What Trump, U.S. Allies Can Do About North Korea

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How U.S.-North Korea Tension Could Lead to War

North Korea says it’s achieved its goal of possessing nuclear-tipped missiles capable of reaching the U.S. mainland. Since mid-year, it’s test-fired three long-range intercontinental ballistic missiles, sent a couple of mid-range missiles flying over Japan and staged its most powerful nuclear test. Leader Kim Jong Un said Nov. 29 the country’s nuclear push is complete. U.S. President Donald Trump has threatened to use military force to stop his nuclear program, which Kim says he needs to deter a U.S. invasion. After the latest missile test, Trump said the U.S. "will take care of it."

1. Who leads the world’s response to North Korea?

South Korea, the U.S. and Japan bear the brunt of Kim’s threats and constitute the front line of the international response. The alliances among them have been tested, as when Trump described South Korea’s approach toward its neighbor as "appeasement." A greater challenge is getting China, North Korea’s most important ally and biggest trading partner, and Russia to work with them. United Nations resolutions going back to 2006 demand that North Korea abandon all nuclear-weapons and ballistic-missiles programs.

2. What has the U.S. done to punish North Korea?

Trump signed an executive order in September effectively allowing the U.S. to impose a full trade and financial embargo through the use of secondary sanctions targeting non-U.S. banks, companies and people who do business with North Korea. Analysts say those sanctions have more bite than previous sanctions. The U.S. has also allowed South Korea to put more powerful payloads on its missiles and pledged to let Japan and South Korea buy more "highly sophisticated military equipment" from the U.S. Trump also has threatened a trade embargo against countries that do business with North Korea. And he’s labeled North Korea a state sponsor of terrorism.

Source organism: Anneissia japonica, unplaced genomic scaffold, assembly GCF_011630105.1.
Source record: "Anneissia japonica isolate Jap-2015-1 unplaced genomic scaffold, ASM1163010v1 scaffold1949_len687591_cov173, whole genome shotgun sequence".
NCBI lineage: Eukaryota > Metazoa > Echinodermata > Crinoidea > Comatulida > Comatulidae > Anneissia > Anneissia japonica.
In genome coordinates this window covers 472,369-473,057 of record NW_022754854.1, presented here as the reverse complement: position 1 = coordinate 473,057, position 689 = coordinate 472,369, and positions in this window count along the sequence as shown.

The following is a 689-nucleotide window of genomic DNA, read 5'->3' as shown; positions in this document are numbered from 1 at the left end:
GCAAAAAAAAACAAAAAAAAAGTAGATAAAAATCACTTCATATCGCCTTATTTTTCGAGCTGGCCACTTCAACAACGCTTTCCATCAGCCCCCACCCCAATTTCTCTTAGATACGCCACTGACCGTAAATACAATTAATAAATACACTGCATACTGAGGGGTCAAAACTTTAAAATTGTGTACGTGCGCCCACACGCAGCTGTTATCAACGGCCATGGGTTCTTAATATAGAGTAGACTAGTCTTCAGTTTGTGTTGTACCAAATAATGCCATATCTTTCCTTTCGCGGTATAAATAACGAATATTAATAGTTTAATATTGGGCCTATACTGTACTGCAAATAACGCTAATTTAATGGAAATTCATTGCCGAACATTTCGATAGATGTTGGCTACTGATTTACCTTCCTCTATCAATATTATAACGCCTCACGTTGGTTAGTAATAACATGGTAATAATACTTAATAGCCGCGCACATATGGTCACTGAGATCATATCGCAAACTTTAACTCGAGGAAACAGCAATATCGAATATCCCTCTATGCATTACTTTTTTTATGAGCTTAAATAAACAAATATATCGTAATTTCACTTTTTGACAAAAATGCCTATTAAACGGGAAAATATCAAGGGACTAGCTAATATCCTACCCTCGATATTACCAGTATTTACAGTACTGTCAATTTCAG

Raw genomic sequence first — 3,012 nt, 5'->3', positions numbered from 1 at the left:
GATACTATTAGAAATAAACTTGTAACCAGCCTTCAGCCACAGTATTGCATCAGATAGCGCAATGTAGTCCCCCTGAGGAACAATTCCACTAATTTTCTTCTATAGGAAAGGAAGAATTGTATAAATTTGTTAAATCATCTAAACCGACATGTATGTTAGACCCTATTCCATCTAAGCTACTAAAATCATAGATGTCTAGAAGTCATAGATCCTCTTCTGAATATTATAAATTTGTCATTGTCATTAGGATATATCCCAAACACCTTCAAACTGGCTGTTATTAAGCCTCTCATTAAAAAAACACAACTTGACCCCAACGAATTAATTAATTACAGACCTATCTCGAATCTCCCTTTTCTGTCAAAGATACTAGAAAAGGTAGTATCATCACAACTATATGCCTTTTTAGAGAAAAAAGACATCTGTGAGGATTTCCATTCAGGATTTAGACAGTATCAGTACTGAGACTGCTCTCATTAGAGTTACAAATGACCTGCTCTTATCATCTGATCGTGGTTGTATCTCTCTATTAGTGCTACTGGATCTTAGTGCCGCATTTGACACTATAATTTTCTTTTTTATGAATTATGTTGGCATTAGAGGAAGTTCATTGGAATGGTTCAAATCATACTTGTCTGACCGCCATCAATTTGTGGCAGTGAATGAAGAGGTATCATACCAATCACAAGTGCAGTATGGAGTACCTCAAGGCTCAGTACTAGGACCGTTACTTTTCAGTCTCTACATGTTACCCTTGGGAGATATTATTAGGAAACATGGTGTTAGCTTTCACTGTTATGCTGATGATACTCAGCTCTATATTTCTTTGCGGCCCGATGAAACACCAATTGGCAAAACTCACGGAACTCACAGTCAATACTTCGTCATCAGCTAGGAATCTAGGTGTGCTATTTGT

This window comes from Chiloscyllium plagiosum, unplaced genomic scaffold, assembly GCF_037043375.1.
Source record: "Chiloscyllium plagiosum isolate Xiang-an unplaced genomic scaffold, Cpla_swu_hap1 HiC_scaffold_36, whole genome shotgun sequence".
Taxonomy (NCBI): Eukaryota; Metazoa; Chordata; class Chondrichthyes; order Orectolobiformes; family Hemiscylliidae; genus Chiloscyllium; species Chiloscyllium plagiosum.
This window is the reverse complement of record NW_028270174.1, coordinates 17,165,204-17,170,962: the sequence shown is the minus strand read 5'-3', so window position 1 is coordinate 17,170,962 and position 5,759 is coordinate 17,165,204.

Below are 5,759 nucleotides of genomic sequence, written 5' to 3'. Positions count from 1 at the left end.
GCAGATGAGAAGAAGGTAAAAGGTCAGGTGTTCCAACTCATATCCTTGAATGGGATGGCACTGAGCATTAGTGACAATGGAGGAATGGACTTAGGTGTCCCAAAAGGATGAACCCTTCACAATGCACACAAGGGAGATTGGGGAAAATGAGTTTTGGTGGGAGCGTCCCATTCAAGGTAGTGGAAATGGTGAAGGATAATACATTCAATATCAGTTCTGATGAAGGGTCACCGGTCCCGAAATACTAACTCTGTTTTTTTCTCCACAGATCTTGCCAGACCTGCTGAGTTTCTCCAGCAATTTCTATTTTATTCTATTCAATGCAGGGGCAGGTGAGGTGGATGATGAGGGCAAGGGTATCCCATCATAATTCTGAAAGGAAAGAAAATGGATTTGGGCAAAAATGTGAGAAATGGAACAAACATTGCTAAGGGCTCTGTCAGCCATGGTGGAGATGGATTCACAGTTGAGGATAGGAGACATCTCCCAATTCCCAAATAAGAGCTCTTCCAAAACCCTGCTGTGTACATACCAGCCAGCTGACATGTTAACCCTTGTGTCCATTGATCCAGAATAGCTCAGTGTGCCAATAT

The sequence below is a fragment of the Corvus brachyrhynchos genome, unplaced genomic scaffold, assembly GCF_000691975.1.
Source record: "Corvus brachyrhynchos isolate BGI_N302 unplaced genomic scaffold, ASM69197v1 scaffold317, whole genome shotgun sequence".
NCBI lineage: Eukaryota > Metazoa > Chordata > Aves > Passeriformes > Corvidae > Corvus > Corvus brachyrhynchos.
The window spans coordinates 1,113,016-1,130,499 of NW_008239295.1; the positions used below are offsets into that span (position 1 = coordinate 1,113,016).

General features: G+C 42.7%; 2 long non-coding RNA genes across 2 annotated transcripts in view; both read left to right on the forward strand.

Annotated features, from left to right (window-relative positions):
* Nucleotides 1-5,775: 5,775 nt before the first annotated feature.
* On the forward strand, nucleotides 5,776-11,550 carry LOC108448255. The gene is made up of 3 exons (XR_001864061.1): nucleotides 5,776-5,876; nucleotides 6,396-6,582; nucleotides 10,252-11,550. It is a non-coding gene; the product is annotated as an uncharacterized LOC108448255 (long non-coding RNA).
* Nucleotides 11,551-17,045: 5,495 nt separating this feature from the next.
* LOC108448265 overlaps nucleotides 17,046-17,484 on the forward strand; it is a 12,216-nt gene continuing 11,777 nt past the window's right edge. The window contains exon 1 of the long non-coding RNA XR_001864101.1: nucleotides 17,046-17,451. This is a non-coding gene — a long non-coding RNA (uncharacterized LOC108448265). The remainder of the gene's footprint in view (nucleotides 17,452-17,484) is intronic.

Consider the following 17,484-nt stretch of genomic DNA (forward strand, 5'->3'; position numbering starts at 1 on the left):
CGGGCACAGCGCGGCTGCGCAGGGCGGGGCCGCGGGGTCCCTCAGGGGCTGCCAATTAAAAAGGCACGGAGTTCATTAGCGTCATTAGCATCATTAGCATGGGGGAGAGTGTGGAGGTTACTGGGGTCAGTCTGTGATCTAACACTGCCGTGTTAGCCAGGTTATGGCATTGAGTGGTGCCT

3. Is a pre-emptive military attack an option?

Such a strike might take out North Korea’s known nuclear and missile sites but would potentially carry a huge cost, even if North Korea reacted only with conventional weapons. That’s because North Korea has too many facilities spread out over too much terrain to destroy simultaneously, and South Korea’s capital, Seoul (population: 10 million), is within artillery range of the border. 

Ballistic missile launch, Feb 12.

Source: STR/AFP via Getty Images

4. What’s China’s position?

China says it wants a nuclear weapons-free Korean peninsula, and its leadership has urged the U.S. and North Korea to make conciliatory gestures as a way to revive negotiations. China’s ruling Communist Party wants to avoid military conflict, which could send North Korean refugees flooding over the border, threaten the party’s grip on power and bring U.S. troops to its doorstep. China supplies about 90 percent of North Korea’s energy and much of its food. It suspended coal imports from the north this year and collaborated with the U.S. to get the UN Security Council to expand sanctions.

5. So the U.S. and China are working together?

They’ve pledged to, but the two have quarreled over the value of China’s efforts. After U.S. Secretary of State Rex Tillerson characterized China’s cooperation on North Korea as "uneven," the U.S. took steps to penalize a Chinese bank, a Chinese shipping company and two Chinese citizens it claimed had worked to help North Korea evade sanctions. In July, following North Korean long-range missile tests, Trump tweeted, "China could easily solve this problem!” Even so, trade data indicate China is living up to its pledges.